Tuesday, September 27, 2011


Puberty hit me early and hard. Very hard. That growth spurt hit me when some kids were still losing their milk teeth and baby fat. It was that early bloomer who was the object of snickers during Home Science lessons when the teacher would whip out a list of ‘symptoms’ of adolescence. I had contracted it earlier than most of my contemporaries. The sudden growth spurt had left me towering over my classmates and my face became a veritable farm, sprouting little pimples on every oily inch. It was torture. Absolute torture.

That said, puberty had a summer romance with me. It was intense and crazy but ultimately it was incomplete. It was a fling. It’s like puberty woke up one day and just decided I wasn’t good enough for her anymore. Just woke up, packed her bags and…(Ok I think you get the relationship metaphors). Point is everyone seemed to catch up and left me behind still looking like a half-formed adult. I swear I have the years to prove it but the body (and at times, the brains) of a child. I am continuously reminded by an evil, evil friend that I need to stop shopping in the 8-15 section in shops because I apparently look like a pedophile. It’s not my fault that it’s the only place I can find fitting clothes. (Disclaimer: My shoes are actually adult sized. I would take pics and post those but that would just seem petty)

Monday, September 26, 2011


Juxtaposition. My high school teacher had a knack for throwing big words around. Ahhh Mr. Kamoni…those literature lessons were just so we could see how garrulous and loquacious you could be while using words resplendent in superfluous grammatical theatrics. See what I mean? It was all hogwash but my vocabulary was vastly improved just so I could keep up with the exploits of one Chief Nanga. But I digress (as he so often did). Juxtaposition was one of the words he would pull from his repository and it is the one that jumped into my mind this past weekend.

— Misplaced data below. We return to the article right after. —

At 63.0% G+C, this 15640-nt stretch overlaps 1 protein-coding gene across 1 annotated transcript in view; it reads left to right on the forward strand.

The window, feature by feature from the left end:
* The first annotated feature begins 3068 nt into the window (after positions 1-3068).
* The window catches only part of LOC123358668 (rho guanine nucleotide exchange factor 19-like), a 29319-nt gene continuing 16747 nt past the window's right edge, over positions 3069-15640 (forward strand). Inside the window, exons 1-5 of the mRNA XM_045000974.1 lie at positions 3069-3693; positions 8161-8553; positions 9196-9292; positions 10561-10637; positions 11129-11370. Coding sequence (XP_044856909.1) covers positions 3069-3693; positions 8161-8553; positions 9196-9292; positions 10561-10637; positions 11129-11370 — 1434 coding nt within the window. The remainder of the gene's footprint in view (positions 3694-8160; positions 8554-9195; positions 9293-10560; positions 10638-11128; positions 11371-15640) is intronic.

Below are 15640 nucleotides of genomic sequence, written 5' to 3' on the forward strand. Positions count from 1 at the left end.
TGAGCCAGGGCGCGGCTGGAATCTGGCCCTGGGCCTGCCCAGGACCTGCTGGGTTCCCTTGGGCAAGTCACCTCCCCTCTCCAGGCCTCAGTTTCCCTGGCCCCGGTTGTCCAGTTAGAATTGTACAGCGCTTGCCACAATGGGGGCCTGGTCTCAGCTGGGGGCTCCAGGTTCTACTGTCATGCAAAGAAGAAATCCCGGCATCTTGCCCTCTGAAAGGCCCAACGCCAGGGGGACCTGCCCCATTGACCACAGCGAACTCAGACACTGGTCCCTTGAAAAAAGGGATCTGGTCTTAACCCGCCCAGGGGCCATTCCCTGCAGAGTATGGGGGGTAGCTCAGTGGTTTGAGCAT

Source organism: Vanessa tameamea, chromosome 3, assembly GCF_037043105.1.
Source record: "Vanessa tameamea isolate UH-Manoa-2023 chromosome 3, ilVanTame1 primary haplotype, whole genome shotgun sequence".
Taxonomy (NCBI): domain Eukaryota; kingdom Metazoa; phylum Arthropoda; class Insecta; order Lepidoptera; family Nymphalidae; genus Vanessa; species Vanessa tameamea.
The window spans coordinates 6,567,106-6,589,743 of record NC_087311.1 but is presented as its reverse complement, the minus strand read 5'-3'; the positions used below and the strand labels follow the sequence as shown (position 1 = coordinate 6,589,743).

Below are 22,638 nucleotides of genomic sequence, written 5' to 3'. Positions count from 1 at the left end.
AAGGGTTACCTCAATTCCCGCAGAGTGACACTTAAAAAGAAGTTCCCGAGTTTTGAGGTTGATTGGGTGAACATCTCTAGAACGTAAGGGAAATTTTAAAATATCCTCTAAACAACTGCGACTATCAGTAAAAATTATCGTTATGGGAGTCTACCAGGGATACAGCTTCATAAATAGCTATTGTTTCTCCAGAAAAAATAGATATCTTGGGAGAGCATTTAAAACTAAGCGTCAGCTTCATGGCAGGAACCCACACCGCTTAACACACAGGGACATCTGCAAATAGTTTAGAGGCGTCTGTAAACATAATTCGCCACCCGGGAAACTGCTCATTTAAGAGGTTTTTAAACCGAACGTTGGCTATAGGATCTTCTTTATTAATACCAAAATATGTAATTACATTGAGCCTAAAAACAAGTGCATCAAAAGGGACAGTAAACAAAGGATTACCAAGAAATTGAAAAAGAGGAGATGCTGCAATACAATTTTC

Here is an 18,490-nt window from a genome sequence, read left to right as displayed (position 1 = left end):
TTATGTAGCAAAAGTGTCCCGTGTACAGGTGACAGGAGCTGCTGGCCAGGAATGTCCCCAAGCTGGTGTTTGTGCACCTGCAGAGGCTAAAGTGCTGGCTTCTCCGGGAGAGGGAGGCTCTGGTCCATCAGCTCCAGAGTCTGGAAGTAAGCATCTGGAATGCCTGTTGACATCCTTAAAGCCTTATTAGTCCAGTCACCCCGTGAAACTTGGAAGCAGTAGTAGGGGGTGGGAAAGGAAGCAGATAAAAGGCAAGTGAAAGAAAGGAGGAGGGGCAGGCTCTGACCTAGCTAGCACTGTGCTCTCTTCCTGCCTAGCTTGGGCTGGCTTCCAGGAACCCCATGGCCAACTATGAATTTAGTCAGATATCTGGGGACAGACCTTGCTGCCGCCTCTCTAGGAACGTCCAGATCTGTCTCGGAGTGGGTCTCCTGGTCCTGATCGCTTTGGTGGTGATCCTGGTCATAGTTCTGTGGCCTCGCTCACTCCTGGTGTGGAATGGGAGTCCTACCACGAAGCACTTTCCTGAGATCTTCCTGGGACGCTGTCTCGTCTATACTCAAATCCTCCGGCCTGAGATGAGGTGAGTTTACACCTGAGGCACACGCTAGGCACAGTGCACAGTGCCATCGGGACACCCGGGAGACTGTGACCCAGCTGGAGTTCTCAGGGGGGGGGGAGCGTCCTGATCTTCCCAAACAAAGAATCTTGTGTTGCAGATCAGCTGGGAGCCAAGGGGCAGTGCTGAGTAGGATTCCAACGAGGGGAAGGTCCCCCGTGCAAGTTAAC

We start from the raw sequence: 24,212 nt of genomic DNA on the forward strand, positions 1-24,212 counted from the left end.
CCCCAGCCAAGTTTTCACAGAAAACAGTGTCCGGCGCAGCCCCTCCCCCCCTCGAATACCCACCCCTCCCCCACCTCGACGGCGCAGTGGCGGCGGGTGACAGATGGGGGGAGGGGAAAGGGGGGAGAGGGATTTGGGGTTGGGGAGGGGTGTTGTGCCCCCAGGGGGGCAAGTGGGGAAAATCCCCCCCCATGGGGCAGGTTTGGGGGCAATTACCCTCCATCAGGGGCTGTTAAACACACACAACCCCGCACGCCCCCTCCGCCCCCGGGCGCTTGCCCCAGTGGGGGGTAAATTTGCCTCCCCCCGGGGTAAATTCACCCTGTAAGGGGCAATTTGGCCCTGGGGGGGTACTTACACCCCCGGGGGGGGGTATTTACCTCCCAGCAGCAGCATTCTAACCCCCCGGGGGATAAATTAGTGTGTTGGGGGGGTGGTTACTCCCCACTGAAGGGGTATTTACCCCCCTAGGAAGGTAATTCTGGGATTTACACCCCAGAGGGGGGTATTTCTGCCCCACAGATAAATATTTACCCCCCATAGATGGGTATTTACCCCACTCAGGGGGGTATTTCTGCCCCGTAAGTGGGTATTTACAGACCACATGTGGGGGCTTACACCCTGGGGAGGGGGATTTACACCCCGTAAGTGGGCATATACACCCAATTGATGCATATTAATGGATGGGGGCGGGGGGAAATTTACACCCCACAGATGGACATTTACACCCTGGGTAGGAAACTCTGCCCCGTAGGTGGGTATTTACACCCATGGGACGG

A few weeks ago I had an early session at work and after that, I found myself seated in a bus eager to get home and start my weekend. The bus hadn’t left Kibera when it had to slow down to pick up more passengers. Here I was confronted with a few things. Firstly, on the right were flags draped for sale in preparation for the Kenya-Guinea Bissau match that afternoon (OLIECH!!!). On the radio, they were extolling the virtues of the Kenyan athletes in South Korea bagging medals on behalf of the Kenyan population. The paper on my lap informed me how the ICC hearings were going. Someone had apparently mentioned something to the effect that there are no IDP’s in Kenya and that people who live in those camps do so of their own volition.(I might need correction on that since no one could say something that stupid)

Wednesday, September 14, 2011


We are a product of our history. As Kenyans though, we are plagued by bouts of selective amnesia that make it impossible to trace historical roots. The vast majority of Kenyans are afflicted by the ability to settle for mediocrity. The middle class is content to sit back and try not to rock the boat while the rich make the rules and the poor suffer under their brutality. We live average lives, in average neighbourhoods and drive average cars so we can sit at the end of the day and comment about what is happening around us without thought of doing something about it.

Think about it. On one end of all those demonstrations are chauffeur driven gits in sound proof cars. On the other are guys who will have to trek to either Kibera or Mathare. In the middle? Tear gas, police batons and rubber bullets. This sense of amnesia is what gives us the same class of ‘representatives’ after every election cycle. We are a reactive rather than proactive country hence we lack a national ideology.

Such is the case that after people our age started fighting for democracy in North Africa, whispers about the same thing started in Kenya. One such initiative was KenyaFeb 28th. For those of you who have been living under a rock, the plan was that on Monday the 28th of February, from all corners of the country, Kenya was going to explode into patriotic song at 1pm with a rendition of the national anthem. While I applaud the organizers for this noble and novel idea, I have some issues with the purpose and effectiveness. Why? I’ll explain. But first, some facts.